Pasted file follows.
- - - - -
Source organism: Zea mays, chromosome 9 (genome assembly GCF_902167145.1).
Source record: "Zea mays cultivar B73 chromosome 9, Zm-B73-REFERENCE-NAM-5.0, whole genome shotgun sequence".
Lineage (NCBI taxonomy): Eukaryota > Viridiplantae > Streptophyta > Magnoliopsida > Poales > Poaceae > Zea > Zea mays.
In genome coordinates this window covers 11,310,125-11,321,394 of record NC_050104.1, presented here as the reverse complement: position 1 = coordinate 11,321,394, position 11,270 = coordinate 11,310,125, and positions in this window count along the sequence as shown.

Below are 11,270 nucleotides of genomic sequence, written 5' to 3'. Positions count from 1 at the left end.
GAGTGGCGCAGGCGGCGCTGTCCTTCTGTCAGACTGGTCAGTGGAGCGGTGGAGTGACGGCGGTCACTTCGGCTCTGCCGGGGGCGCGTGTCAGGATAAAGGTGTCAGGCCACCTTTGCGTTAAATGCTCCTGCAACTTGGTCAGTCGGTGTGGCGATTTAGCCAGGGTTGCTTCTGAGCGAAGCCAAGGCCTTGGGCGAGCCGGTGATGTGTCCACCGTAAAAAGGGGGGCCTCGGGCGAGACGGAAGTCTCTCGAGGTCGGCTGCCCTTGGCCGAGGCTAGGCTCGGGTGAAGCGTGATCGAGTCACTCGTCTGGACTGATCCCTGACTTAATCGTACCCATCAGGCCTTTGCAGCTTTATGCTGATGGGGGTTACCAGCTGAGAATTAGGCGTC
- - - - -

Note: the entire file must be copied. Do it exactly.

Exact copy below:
Source organism: Zea mays, chromosome 9 (genome assembly GCF_902167145.1).
Source record: "Zea mays cultivar B73 chromosome 9, Zm-B73-REFERENCE-NAM-5.0, whole genome shotgun sequence".
Lineage (NCBI taxonomy): Eukaryota > Viridiplantae > Streptophyta > Magnoliopsida > Poales > Poaceae > Zea > Zea mays.
In genome coordinates this window covers 11,310,125-11,321,394 of record NC_050104.1, presented here as the reverse complement: position 1 = coordinate 11,321,394, position 11,270 = coordinate 11,310,125, and positions in this window count along the sequence as shown.

Below are 11,270 nucleotides of genomic sequence, written 5' to 3'. Positions count from 1 at the left end.
GAGTGGCGCAGGCGGCGCTGTCCTTCTGTCAGACTGGTCAGTGGAGCGGTGGAGTGACGGCGGTCACTTCGGCTCTGCCGGGGGCGCGTGTCAGGATAAAGGTGTCAGGCCACCTTTGCGTTAAATGCTCCTGCAACTTGGTCAGTCGGTGTGGCGATTTAGCCAGGGTTGCTTCTGAGCGAAGCCAAGGCCTTGGGCGAGCCGGTGATGTGTCCACCGTAAAAAGGGGGGCCTCGGGCGAGACGGAAGTCTCTCGAGGTCGGCTGCCCTTGGCCGAGGCTAGGCTCGGGTGAAGCGTGATCGAGTCACTCGTCTGGACTGATCCCTGACTTAATCGTACCCATCAGGCCTTTGCAGCTTTATGCTGATGGGGGTTACCAGCTGAGAATTAGGCGTC